|Publication number||US5905314 A|
|Application number||US 08/568,256|
|Publication date||May 18, 1999|
|Filing date||Dec 6, 1995|
|Priority date||Dec 6, 1995|
|Publication number||08568256, 568256, US 5905314 A, US 5905314A, US-A-5905314, US5905314 A, US5905314A|
|Original Assignee||Roundtree; Duane|
|Export Citation||BiBTeX, EndNote, RefMan|
|Patent Citations (6), Referenced by (1), Classifications (7), Legal Events (3)|
|External Links: USPTO, USPTO Assignment, Espacenet|
1. Field of the Invention
The present invention relates to switching means, and more particularly to switches for actuating automobile electric door locking and unlocking circuitry.
2. Background Information
Locking one's keys in his/her car has always been a problem. Few people carry spare keys in their pant pockets, etc.
At one time, locking the keys in the car was the result of an affirmative act on the driver's part--locking and closing the door. With today's advanced alarm and door control systems, far less must happen in order for a driver to find his/her keys locked in the car. For example, one might close a car door with the keys still in the car just long enough to check a mail box, pay a gas station attendant, etc. only to find that the car's alarm system automatically actuated the electric locks and armed the alarm.
Other less likely, but documented cases involving keys being locked inside cars involved actuation of the locking mechanism by pets or very young children, both of whom were unable to intentionally re-actuate the system to unlock the car. A young child trapped inside a locked car represents an emergency by any definition, particularly if the car is running, or in direct Summer sunlight at which time interior temperatures of a car can quickly reach lethal levels. Pets have also died while locked inside cars.
Whatever the cause, the effect of having one's keys locked inside his/her car can represent anything from an inconvenience to a life threatening event. It is an inconvenience if one merely is delayed in leaving home, and must call a locksmith. It is a life threatening event if one is at a dark parking lot, and is being approached by potential muggers.
As previously mentioned, few drivers carry spare keys in their wallets or pockets. Leaving a key "hidden" at some location on the exterior of the vehicle is an obvious security risk (thieves seem to have a "sixth sense" about where home, car or business owners "hide" keys). Since alarm/lock actuators are usually attached to drivers' key rings, alarm actuators are not likely of much help when keys are locked inside a vehicle.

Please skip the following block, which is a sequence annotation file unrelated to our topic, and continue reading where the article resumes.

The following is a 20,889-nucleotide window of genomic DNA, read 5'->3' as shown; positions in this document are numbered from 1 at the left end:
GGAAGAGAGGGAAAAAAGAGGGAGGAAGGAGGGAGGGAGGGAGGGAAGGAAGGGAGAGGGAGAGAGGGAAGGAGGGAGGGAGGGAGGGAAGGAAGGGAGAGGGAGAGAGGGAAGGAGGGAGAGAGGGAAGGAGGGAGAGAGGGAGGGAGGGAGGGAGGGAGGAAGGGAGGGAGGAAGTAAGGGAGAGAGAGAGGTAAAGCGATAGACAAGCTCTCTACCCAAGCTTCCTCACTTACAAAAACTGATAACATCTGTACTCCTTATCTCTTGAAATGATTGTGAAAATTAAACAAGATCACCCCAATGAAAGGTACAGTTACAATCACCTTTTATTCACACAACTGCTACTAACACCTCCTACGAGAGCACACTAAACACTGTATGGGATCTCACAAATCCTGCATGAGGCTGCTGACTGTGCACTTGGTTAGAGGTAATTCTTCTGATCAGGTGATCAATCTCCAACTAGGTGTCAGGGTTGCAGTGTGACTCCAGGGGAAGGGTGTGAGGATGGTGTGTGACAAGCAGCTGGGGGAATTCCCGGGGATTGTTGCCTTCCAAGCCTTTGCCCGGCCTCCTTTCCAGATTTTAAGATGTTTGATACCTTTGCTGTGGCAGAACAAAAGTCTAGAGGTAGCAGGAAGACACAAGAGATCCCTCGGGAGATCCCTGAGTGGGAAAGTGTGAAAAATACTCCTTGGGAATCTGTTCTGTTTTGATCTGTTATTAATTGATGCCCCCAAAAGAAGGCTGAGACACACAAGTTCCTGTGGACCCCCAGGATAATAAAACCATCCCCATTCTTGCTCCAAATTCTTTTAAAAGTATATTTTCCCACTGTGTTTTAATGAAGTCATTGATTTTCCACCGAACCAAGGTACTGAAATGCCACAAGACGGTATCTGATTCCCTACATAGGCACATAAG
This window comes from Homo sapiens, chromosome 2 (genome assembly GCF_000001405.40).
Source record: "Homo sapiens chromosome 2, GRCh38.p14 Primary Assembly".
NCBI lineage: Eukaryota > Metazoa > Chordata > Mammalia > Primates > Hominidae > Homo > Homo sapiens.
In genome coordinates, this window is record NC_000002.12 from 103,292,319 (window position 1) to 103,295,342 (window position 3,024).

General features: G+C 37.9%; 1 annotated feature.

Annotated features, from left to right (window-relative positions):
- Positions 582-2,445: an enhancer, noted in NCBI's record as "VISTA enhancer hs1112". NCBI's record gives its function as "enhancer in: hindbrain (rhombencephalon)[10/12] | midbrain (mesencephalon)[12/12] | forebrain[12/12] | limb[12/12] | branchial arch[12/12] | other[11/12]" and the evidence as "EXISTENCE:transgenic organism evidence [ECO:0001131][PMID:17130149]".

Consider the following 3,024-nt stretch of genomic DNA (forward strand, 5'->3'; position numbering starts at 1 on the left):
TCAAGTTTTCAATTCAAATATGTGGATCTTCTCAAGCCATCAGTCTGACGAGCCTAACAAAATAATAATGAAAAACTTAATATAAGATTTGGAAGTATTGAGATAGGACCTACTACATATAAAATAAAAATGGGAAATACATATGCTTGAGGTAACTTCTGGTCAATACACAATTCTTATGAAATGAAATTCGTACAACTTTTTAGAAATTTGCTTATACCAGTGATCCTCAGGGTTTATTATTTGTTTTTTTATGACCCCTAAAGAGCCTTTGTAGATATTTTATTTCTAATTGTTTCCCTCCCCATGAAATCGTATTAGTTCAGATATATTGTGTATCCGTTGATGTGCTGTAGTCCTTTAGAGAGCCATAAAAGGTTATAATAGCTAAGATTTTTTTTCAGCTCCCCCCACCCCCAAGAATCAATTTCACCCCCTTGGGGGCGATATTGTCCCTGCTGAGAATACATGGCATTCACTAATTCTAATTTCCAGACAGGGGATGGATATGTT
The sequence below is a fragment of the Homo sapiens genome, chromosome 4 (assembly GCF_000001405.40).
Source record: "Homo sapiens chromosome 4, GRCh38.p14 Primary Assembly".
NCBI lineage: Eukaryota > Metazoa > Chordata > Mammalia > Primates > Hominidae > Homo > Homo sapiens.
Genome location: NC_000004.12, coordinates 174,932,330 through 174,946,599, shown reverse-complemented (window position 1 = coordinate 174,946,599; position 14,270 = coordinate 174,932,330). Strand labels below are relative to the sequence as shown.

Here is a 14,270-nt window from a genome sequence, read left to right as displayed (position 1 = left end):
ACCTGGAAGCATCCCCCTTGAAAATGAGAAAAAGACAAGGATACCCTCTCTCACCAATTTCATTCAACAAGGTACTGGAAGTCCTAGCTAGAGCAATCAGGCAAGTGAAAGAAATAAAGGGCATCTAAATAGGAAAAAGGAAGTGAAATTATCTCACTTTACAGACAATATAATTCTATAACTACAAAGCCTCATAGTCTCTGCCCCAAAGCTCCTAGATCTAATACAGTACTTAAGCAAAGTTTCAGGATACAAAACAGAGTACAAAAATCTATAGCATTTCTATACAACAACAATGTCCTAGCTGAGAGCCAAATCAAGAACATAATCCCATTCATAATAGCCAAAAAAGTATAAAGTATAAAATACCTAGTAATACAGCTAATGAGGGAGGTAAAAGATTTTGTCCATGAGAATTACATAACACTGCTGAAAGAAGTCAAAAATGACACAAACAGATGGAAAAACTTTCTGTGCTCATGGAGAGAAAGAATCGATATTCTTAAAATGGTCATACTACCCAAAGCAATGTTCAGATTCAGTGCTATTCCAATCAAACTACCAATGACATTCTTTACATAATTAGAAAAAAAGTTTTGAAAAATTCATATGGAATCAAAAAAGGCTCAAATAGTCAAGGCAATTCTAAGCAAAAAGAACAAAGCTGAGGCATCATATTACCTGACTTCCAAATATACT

What is needed is an auxiliary mechanism by which an automobile driver may actuate the electric door locking system of his/her car. To avoid increasing the likelihood of car theft, such a mechanism, while remaining accessible from the exterior of a locked car, must be largely useless to would-be car thieves.
In light of the foregoing, it is an object of the present invention to provide a novel auxiliary automobile locking system actuator.
It is another object of the present invention to provide a novel auxiliary automobile locking system actuator for use in cases of keys being locked inside the automobile.
It is another object of the present invention to provide a novel auxiliary automobile locking system actuator for use in cases of keys being locked inside the automobile for obviating the dangers associated with a young child or infant being locked inside the car.
It is another object of the present invention to provide a novel auxiliary automobile locking system actuator which actuator facilitates the unlocking of a locked car having an electric door locking system without the benefit of keys or auto alarm actuators.
It is another object of the present invention to provide a novel auxiliary automobile locking system actuator which actuator facilitates the unlocking of a locked car having an electric door locking system requiring access only to a component which may readily be stowed on the exterior of the car.
It is another object of the present invention to provide a novel auxiliary automobile locking system actuator which actuator facilitates the unlocking of a locked car having an electric door locking system requiring access only to a first component which may readily be stowed on the exterior of the car, yet which is not readily usable by persons ignorant of the location of a second component which is positioned in a non visibly perceptible point on the car's body.
In satisfaction of these and related objectives, the present invention provides a novel auxiliary automobile locking system actuator which actuator facilitates the unlocking of a locked car having an electric door locking system. The present system includes two primary components: (1) a magnetically actuated switch which is wired into the circuit containing the switch(es) which unlock the locks of the automobile's electric door lock system; and (2) a magnet which actuates the magnetically actuated switch.
For security purposes, the method of adapting an automobile with the present auxiliary involves concealing the magnetically actuated switch at some point accessible from the car's exterior. The switch should be mounted to a non-metallic surface (inside a window, stop lamp lens, etc.). Metallic body parts will "mask" the magnetic interaction between the actuating magnet and the switch. While virtually any magnet will actuate the magnetically actuated switch, a magnet which is configured for affixation to an outer surface of the car is provided for the present system. Such a magnet is configured for stowage, for example, inside a bumper, a wheel well, etc.
With the present auxiliary switching system installed, car owners need no longer worry about locking their keys in their car with all that such might entail when it happens at the "worst possible time".
FIG. 1 is a perspective, schematic view of an automobile in which the embodying components of the present invention are installed.